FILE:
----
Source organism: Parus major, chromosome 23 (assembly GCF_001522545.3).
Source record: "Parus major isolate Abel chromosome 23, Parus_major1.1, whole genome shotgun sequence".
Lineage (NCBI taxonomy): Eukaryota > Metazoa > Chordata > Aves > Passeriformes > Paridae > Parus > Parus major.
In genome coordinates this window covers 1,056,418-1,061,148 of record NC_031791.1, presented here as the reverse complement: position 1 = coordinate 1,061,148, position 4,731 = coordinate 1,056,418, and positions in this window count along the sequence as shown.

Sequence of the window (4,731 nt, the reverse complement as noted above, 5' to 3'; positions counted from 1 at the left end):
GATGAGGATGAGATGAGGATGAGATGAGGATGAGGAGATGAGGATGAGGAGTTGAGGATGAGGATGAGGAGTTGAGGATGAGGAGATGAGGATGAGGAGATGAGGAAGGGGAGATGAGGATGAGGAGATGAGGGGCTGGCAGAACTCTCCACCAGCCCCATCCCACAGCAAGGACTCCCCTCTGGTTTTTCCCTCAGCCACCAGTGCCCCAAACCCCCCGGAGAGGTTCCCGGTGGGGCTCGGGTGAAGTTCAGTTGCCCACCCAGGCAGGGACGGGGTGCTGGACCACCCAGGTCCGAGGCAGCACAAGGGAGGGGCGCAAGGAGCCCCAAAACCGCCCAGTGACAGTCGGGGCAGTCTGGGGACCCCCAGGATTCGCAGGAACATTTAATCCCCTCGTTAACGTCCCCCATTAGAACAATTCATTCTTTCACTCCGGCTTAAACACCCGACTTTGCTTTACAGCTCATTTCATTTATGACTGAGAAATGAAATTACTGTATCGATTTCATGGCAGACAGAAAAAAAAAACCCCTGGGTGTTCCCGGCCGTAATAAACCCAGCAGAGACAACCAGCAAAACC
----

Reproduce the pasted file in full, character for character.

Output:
Source organism: Parus major, chromosome 23 (assembly GCF_001522545.3).
Source record: "Parus major isolate Abel chromosome 23, Parus_major1.1, whole genome shotgun sequence".
Lineage (NCBI taxonomy): Eukaryota > Metazoa > Chordata > Aves > Passeriformes > Paridae > Parus > Parus major.
In genome coordinates this window covers 1,056,418-1,061,148 of record NC_031791.1, presented here as the reverse complement: position 1 = coordinate 1,061,148, position 4,731 = coordinate 1,056,418, and positions in this window count along the sequence as shown.

Sequence of the window (4,731 nt, the reverse complement as noted above, 5' to 3'; positions counted from 1 at the left end):
GATGAGGATGAGATGAGGATGAGATGAGGATGAGGAGATGAGGATGAGGAGTTGAGGATGAGGATGAGGAGTTGAGGATGAGGAGATGAGGATGAGGAGATGAGGAAGGGGAGATGAGGATGAGGAGATGAGGGGCTGGCAGAACTCTCCACCAGCCCCATCCCACAGCAAGGACTCCCCTCTGGTTTTTCCCTCAGCCACCAGTGCCCCAAACCCCCCGGAGAGGTTCCCGGTGGGGCTCGGGTGAAGTTCAGTTGCCCACCCAGGCAGGGACGGGGTGCTGGACCACCCAGGTCCGAGGCAGCACAAGGGAGGGGCGCAAGGAGCCCCAAAACCGCCCAGTGACAGTCGGGGCAGTCTGGGGACCCCCAGGATTCGCAGGAACATTTAATCCCCTCGTTAACGTCCCCCATTAGAACAATTCATTCTTTCACTCCGGCTTAAACACCCGACTTTGCTTTACAGCTCATTTCATTTATGACTGAGAAATGAAATTACTGTATCGATTTCATGGCAGACAGAAAAAAAAAACCCCTGGGTGTTCCCGGCCGTAATAAACCCAGCAGAGACAACCAGCAAAACC